Lizzy Boots graduated cum laude at Maastricht University in 2011. After receiving her Master’s degree in Mental Health, she was active in teaching activities before starting her PhD at Maastricht University, School for Mental Health and Neuroscience, department of Psychiatry and Neuropsychology in the Netherlands in 2012. She is currently coordinating the ‘PrepAD’ study, short for ‘Prepare for Alzheimer Dementia’. The goal of her research is to prepare early-stage dementia caregivers for their future caregiving role in order toprevent high levels of burden.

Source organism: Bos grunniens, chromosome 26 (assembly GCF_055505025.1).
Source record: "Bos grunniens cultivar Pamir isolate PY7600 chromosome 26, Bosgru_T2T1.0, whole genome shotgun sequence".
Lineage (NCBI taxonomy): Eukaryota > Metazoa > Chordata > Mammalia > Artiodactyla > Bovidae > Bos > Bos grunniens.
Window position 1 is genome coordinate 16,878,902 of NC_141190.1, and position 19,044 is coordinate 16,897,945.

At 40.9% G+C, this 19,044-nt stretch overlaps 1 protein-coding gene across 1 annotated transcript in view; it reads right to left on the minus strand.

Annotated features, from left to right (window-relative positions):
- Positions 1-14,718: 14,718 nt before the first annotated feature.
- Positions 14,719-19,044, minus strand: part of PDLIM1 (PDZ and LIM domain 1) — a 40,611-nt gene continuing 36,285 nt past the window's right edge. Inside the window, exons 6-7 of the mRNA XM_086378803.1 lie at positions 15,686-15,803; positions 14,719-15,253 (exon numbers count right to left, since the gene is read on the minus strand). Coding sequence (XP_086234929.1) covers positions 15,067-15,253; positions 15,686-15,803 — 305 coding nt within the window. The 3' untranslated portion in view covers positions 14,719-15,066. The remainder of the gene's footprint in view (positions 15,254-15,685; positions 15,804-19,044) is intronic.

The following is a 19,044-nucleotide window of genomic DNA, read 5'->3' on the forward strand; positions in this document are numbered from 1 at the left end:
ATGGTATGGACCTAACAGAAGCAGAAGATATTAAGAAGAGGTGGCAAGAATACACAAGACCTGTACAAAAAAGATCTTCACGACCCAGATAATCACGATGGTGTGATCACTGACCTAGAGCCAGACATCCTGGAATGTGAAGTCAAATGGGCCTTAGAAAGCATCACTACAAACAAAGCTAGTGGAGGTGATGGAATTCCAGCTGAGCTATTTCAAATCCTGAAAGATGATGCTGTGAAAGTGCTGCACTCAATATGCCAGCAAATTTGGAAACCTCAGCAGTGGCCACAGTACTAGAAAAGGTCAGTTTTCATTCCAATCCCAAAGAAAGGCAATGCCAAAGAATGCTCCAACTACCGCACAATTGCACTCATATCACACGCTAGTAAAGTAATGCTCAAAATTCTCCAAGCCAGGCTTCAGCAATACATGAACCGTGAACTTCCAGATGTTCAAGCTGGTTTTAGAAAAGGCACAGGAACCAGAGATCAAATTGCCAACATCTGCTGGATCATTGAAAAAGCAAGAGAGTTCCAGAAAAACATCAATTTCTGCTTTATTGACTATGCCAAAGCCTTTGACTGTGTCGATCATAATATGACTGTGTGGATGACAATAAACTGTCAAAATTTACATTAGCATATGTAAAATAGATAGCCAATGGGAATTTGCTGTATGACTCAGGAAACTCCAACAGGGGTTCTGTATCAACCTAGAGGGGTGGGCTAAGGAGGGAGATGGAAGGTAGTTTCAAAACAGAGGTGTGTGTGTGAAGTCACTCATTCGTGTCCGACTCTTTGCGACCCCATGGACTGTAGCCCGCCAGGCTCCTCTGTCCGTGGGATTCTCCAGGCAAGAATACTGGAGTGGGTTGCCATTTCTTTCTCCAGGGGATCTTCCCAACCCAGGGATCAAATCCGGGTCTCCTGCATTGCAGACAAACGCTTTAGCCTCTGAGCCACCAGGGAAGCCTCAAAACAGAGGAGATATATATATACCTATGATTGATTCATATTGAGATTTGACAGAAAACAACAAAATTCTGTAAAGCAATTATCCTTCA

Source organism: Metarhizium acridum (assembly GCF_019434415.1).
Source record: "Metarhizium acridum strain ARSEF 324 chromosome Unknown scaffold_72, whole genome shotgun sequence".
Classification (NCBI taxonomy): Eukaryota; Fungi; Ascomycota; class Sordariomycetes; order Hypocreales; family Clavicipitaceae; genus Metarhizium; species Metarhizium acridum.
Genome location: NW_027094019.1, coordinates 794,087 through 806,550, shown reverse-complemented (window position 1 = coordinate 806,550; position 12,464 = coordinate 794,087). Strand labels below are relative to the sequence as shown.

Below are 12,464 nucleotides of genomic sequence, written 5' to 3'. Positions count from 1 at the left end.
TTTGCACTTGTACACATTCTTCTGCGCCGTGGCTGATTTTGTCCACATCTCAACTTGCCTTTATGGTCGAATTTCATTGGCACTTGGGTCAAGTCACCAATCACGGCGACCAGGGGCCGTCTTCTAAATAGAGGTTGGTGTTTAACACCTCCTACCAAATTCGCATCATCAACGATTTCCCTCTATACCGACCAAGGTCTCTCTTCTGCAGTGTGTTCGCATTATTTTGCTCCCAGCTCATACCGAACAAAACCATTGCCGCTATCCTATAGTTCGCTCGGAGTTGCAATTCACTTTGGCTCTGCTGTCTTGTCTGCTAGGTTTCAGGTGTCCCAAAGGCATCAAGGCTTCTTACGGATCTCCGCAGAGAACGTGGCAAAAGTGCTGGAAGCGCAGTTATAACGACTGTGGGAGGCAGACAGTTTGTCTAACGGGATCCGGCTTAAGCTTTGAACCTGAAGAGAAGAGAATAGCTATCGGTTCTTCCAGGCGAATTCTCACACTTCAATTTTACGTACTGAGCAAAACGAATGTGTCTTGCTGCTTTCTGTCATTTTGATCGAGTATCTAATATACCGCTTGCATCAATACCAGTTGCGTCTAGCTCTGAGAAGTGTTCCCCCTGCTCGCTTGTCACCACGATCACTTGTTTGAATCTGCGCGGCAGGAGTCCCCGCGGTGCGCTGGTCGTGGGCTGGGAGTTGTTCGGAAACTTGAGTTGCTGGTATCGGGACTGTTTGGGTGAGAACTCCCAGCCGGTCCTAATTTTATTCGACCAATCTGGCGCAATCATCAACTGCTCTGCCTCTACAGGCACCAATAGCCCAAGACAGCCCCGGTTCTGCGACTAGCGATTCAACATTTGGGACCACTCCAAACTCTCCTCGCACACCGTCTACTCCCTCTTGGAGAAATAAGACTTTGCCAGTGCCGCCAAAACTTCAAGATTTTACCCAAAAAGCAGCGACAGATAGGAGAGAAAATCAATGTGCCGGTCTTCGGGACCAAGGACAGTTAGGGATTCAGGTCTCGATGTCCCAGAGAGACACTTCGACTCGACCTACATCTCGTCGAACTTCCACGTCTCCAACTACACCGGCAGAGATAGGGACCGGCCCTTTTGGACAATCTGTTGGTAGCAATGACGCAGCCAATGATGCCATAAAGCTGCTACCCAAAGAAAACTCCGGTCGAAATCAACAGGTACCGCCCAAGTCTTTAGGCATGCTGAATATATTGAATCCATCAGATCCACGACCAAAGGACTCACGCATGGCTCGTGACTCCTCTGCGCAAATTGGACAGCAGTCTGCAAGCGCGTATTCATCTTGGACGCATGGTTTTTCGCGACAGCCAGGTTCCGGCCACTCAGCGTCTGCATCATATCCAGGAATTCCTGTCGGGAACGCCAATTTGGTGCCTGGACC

Background: Due to the expected increase of dementia patients, no cure for the patient in sight, and the rising cost of care, there is a growing need for effective caregiver interventions. Internet-based interventions hold a considerable promise for meeting the educational and support needs of (early-stage) dementia carers at reduced expenses. Objectives: Based on the MRC Framework, the current study conducts an iterative step-wise approach to (1) define the intervention based on the literature and target audience; (2) explore feasibility of an online self-management program. Methods: A systematic search of the literature up to January 2013 was performed. The quality of the included studies was assessed according to the Cochrane Level of Evidence and the Cochrane Back Review Group. Focus group interviews were conducted with 28 informal caregivers of people with dementia (PwD). A pilot study with ten spousal caregivers of PwD was conducted using a one-group pre-test posttest design. Feasibility scores based on subjective participant ratings ranged between 54-234. Scores of 145 or higher were viewed as good feasibility. Results: Twelve included studies in the review differed widely in terms of intervention type, dosage, duration, and methodological quality. Outcomes showed that Internet interventions can improve caregiver burden, depression and self-efficacy, provided they comprise of multiple components, are tailored and include interaction with other caregivers. The focus group study resulted in identification of nine thematic modules for the intervention: ‘acceptance’, ‘insecurity’, ‘focus on positivity, ‘communication’, ‘balance in activities’, ‘stress and relaxation’, ‘social support’, ‘a changing partner’, and ‘self-reflection’. A preliminary analysis of the pilot in the first 8 participants showed a feasibility score of 207, indicative of good feasibility. Conclusion: Results from the literature review, focus group study and feasibility pilot provide support to move forward with a full-scale randomized controlled trial on the effectiveness of the online intervention.

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